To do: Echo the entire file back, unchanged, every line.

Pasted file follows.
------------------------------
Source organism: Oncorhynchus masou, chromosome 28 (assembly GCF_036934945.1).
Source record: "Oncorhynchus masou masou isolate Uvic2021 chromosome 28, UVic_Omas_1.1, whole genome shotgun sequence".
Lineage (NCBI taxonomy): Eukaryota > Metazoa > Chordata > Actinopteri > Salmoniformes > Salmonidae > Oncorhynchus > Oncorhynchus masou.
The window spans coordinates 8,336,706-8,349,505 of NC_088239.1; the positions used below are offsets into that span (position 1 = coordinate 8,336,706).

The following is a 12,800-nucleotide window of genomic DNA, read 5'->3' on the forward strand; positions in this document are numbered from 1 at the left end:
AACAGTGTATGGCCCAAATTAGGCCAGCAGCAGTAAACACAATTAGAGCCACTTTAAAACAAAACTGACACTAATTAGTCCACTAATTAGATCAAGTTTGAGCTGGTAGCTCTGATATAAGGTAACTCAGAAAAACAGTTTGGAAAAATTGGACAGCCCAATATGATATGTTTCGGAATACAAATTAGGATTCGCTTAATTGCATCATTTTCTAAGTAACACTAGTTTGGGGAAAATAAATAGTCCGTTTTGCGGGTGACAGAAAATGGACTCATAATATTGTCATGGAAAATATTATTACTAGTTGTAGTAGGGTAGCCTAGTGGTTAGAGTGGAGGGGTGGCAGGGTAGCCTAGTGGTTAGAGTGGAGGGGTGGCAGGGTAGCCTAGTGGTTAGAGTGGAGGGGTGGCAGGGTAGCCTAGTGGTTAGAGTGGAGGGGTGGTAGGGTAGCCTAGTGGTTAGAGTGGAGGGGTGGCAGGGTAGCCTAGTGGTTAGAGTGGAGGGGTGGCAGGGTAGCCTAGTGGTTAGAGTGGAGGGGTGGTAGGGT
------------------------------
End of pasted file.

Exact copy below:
Source organism: Oncorhynchus masou, chromosome 28 (assembly GCF_036934945.1).
Source record: "Oncorhynchus masou masou isolate Uvic2021 chromosome 28, UVic_Omas_1.1, whole genome shotgun sequence".
Lineage (NCBI taxonomy): Eukaryota > Metazoa > Chordata > Actinopteri > Salmoniformes > Salmonidae > Oncorhynchus > Oncorhynchus masou.
The window spans coordinates 8,336,706-8,349,505 of NC_088239.1; the positions used below are offsets into that span (position 1 = coordinate 8,336,706).

The following is a 12,800-nucleotide window of genomic DNA, read 5'->3' on the forward strand; positions in this document are numbered from 1 at the left end:
AACAGTGTATGGCCCAAATTAGGCCAGCAGCAGTAAACACAATTAGAGCCACTTTAAAACAAAACTGACACTAATTAGTCCACTAATTAGATCAAGTTTGAGCTGGTAGCTCTGATATAAGGTAACTCAGAAAAACAGTTTGGAAAAATTGGACAGCCCAATATGATATGTTTCGGAATACAAATTAGGATTCGCTTAATTGCATCATTTTCTAAGTAACACTAGTTTGGGGAAAATAAATAGTCCGTTTTGCGGGTGACAGAAAATGGACTCATAATATTGTCATGGAAAATATTATTACTAGTTGTAGTAGGGTAGCCTAGTGGTTAGAGTGGAGGGGTGGCAGGGTAGCCTAGTGGTTAGAGTGGAGGGGTGGCAGGGTAGCCTAGTGGTTAGAGTGGAGGGGTGGCAGGGTAGCCTAGTGGTTAGAGTGGAGGGGTGGTAGGGTAGCCTAGTGGTTAGAGTGGAGGGGTGGCAGGGTAGCCTAGTGGTTAGAGTGGAGGGGTGGCAGGGTAGCCTAGTGGTTAGAGTGGAGGGGTGGTAGGGT